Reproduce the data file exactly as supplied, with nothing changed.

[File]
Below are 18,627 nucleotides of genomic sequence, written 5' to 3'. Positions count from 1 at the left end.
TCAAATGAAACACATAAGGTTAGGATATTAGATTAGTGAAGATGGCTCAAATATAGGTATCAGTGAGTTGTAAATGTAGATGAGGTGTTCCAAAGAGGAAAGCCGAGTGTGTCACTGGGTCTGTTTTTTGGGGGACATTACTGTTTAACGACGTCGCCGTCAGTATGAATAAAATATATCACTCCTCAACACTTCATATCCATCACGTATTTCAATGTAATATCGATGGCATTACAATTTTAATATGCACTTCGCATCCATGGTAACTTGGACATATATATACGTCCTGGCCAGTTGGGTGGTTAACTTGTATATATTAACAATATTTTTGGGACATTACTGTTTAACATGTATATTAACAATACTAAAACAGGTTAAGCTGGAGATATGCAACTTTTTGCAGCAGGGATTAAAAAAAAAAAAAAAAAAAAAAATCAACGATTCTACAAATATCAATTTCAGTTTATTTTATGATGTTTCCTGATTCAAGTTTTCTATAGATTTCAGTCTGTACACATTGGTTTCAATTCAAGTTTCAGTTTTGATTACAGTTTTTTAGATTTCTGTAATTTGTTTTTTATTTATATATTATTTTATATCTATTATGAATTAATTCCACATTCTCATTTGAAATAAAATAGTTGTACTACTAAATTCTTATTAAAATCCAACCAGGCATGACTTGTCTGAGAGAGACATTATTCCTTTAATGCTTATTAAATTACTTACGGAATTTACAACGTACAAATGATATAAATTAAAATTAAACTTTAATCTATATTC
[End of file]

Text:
Below are 18,627 nucleotides of genomic sequence, written 5' to 3'. Positions count from 1 at the left end.
TCAAATGAAACACATAAGGTTAGGATATTAGATTAGTGAAGATGGCTCAAATATAGGTATCAGTGAGTTGTAAATGTAGATGAGGTGTTCCAAAGAGGAAAGCCGAGTGTGTCACTGGGTCTGTTTTTTGGGGGACATTACTGTTTAACGACGTCGCCGTCAGTATGAATAAAATATATCACTCCTCAACACTTCATATCCATCACGTATTTCAATGTAATATCGATGGCATTACAATTTTAATATGCACTTCGCATCCATGGTAACTTGGACATATATATACGTCCTGGCCAGTTGGGTGGTTAACTTGTATATATTAACAATATTTTTGGGACATTACTGTTTAACATGTATATTAACAATACTAAAACAGGTTAAGCTGGAGATATGCAACTTTTTGCAGCAGGGATTAAAAAAAAAAAAAAAAAAAAAAATCAACGATTCTACAAATATCAATTTCAGTTTATTTTATGATGTTTCCTGATTCAAGTTTTCTATAGATTTCAGTCTGTACACATTGGTTTCAATTCAAGTTTCAGTTTTGATTACAGTTTTTTAGATTTCTGTAATTTGTTTTTTATTTATATATTATTTTATATCTATTATGAATTAATTCCACATTCTCATTTGAAATAAAATAGTTGTACTACTAAATTCTTATTAAAATCCAACCAGGCATGACTTGTCTGAGAGAGACATTATTCCTTTAATGCTTATTAAATTACTTACGGAATTTACAACGTACAAATGATATAAATTAAAATTAAACTTTAATCTATATTC